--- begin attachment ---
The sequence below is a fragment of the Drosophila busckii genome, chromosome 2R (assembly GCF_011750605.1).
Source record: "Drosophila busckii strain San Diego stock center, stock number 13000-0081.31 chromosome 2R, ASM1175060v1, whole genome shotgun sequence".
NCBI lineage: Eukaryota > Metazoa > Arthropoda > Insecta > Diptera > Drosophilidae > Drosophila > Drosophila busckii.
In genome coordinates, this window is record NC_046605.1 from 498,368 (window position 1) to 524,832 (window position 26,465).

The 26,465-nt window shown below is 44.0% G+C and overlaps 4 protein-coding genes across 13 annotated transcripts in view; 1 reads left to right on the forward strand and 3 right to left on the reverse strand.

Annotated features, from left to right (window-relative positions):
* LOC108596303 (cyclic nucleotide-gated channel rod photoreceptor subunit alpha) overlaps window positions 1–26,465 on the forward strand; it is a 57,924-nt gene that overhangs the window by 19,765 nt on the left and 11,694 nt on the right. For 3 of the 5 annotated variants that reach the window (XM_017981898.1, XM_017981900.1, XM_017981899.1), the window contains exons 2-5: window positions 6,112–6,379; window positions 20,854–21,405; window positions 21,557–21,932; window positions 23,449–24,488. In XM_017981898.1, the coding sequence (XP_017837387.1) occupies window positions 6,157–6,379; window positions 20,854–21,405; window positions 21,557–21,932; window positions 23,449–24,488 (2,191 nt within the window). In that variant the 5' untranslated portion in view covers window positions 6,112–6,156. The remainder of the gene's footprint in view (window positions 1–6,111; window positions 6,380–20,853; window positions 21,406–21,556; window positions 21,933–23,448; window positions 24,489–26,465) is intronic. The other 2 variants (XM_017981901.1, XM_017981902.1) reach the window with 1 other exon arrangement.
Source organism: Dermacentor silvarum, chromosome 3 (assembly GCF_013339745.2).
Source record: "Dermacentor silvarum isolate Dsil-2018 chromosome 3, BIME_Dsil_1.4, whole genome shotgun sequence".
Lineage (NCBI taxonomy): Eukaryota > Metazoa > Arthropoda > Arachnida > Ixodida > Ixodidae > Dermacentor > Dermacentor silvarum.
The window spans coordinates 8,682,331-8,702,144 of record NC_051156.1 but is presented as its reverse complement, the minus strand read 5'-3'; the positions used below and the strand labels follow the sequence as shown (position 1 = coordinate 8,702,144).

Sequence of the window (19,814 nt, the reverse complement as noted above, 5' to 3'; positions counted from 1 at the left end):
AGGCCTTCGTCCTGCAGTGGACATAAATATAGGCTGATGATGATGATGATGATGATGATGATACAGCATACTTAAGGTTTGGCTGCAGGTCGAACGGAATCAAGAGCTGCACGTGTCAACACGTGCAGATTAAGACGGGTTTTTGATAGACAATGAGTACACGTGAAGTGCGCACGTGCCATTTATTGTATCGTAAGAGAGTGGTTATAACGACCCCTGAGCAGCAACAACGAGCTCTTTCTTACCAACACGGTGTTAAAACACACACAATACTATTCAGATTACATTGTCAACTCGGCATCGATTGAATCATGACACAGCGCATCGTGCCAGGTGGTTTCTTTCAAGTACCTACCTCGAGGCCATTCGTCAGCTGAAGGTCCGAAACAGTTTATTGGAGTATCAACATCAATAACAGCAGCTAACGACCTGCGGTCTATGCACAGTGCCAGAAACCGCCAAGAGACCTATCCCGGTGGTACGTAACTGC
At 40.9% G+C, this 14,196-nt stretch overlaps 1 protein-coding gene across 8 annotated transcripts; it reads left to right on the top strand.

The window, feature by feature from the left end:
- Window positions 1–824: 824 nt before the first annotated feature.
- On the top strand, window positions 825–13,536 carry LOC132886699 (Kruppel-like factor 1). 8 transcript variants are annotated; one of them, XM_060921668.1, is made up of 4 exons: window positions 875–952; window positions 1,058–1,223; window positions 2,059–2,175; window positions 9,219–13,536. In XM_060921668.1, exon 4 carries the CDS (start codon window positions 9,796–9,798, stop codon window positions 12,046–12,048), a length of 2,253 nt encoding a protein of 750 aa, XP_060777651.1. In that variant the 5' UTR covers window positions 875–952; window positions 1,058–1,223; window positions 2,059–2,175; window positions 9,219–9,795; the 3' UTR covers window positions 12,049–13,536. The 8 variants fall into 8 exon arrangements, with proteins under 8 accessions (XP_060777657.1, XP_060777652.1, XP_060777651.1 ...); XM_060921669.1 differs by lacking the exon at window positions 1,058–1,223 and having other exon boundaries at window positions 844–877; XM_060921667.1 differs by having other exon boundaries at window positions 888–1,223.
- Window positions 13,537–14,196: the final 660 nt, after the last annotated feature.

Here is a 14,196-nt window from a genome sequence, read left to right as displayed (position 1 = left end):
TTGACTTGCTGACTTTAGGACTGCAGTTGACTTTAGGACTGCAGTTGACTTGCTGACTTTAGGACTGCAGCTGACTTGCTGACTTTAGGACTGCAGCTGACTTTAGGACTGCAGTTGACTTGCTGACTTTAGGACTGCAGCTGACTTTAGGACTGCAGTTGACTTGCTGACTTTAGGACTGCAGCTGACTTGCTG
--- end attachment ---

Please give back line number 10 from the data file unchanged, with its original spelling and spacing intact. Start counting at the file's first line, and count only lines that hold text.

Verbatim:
Lineage (NCBI taxonomy): Eukaryota > Metazoa > Arthropoda > Arachnida > Ixodida > Ixodidae > Dermacentor > Dermacentor silvarum.